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The Complete English Poems (1971)

by John Donne

Other authors: See the other authors section.

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1,41359,115 (4.32)7
No poet has been more wilfully contradictory than John Donne, whose works forge unforgettable connections between extremes of passion and mental energy. From satire to tender elegy, from sacred devotion to lust, he conveys an astonishing range of emotions and poetic moods. Constant in his work, however, is an intensity of feeling and expression and complexity of argument that is as evident in religious meditations such as 'Good Friday 1613. Riding Westward' as it is in secular love poems such as 'The Sun Rising' or 'The Flea'. 'The intricacy and subtlety of his imagination are the length and depth of the furrow made by his passion,' wrote Yeats, pinpointing the unique genius of a poet who combined ardour and intellect in equal measure.… (more)



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» See also 7 mentions

Showing 4 of 4
Probably the greatest English poet. ( )
  Jennifertapir | May 17, 2009 |
Having read the first section, Songs and Sonnets, I can see why Donne enjoys a reputation as a 'difficult' poet. The tortured syntax combined with the number of words that have changed their meaning make several readings of each poem necessary just to be sure of the surface meaning, before one can even start thinking about the metaphors Donne uses and the symbolism he references.

Poems I particularly liked:
For the first twenty years since yesterday
Whoever comes to shroud me, do not harm
When my grave is broke up again
He that cannot choose but love
Go and catch a falling star
Sweetest love, I do not go
Now thou hast loved me one whole day.

The second section, Elegies, was a bit easier. Some of them were very funny, particularly "Jealousy" and "The Anagram".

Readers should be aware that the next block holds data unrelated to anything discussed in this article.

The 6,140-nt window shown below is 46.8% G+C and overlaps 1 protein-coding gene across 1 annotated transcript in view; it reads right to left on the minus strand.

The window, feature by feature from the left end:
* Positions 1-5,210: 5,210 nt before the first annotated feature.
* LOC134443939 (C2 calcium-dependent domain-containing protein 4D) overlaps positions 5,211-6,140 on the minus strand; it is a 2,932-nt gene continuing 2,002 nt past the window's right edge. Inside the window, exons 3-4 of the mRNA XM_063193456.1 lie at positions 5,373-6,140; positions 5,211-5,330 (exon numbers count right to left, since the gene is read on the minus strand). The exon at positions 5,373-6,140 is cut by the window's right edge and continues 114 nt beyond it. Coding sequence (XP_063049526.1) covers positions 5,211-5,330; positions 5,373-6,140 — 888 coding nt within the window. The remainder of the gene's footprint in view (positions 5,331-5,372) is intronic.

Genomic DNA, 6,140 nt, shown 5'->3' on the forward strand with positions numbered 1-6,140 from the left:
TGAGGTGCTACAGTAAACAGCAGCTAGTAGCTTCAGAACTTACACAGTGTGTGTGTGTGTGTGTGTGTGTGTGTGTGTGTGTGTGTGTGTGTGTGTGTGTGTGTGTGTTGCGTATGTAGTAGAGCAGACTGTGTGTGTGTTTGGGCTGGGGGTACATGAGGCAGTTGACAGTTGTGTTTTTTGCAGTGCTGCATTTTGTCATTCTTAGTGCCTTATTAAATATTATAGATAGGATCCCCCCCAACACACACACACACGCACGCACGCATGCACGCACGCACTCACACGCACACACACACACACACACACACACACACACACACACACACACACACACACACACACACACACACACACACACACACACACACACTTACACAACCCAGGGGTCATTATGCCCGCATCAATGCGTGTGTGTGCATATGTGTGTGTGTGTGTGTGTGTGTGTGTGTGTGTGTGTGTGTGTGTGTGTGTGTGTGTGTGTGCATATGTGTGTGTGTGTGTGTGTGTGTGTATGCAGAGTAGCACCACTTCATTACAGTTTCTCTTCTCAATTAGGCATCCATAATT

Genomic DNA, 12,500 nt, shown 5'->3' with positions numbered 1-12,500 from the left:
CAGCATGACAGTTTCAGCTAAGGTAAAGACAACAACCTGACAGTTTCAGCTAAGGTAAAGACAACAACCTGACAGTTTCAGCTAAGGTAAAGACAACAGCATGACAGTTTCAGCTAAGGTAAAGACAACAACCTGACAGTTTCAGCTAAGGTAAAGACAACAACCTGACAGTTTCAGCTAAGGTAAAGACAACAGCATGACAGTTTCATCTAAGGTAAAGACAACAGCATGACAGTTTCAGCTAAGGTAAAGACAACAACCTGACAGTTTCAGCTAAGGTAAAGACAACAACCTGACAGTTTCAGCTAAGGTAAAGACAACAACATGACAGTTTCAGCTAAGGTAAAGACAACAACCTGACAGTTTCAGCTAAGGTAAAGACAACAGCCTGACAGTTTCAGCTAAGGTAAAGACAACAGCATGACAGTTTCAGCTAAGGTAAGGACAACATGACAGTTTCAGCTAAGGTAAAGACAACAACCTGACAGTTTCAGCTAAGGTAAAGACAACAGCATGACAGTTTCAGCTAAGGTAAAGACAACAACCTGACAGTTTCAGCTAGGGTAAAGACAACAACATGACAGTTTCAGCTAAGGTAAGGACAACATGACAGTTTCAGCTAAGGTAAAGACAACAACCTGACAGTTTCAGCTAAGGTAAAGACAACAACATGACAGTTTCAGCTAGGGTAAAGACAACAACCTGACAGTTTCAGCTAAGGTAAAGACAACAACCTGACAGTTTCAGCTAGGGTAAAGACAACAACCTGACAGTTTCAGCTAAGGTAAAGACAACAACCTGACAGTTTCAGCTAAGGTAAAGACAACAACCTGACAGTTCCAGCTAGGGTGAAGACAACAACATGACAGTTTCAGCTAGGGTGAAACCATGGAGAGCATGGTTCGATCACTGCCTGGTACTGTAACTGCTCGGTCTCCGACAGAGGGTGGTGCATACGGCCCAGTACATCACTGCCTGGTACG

The third section, Epithalamions, was more comprehensible, although none of the poems really grabbed my attention.

The fourth section, Epigrams, was short, and mildly amusing, though no doubt went down better at the time when references to current events did not have to be explained.

I found the poems in the fifth section, Satires, difficult to follow, particularly as I was feeling a little bit hungover.

The sixth section, Metempsychosis, was easier to follow but felt rather pointless.

I must admit I found the seventh section, Verse Letters, difficult to understand and what I did understand was embarrassingly fulsome in its praise of the recipients.

The high praises in the eighth section, Epicedes and Obsequies, were more understandable since they were mourning poems, but the next section, Anniversaries, written on the anniversaries of a young girl's death, were way over the top.

The last section, Divine Poems, were, for me, the best in the book in that they were comprehensible and seemed to show real religious feeling rather than have been written to order. ( )
1 vote Robertgreaves | Jan 27, 2009 |
I love Donne's poetry, especially the Holy Sonnets. ( )
  oscewicee | Aug 28, 2008 |
Donne was essentially my entry into poetry, and as far as I am concerned, you can hardly get a better introduction. ( )
1 vote Arctic-Stranger | Mar 21, 2007 |
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» Add other authors (4 possible)

Author nameRoleType of authorWork?Status
John Donneprimary authorall editionscalculated
Patrides, C. A.Editorsecondary authorsome editionsconfirmed
Smith, A. J.Editorsecondary authorsome editionsconfirmed
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Penguin Australia

An edition of this book was published by Penguin Australia.

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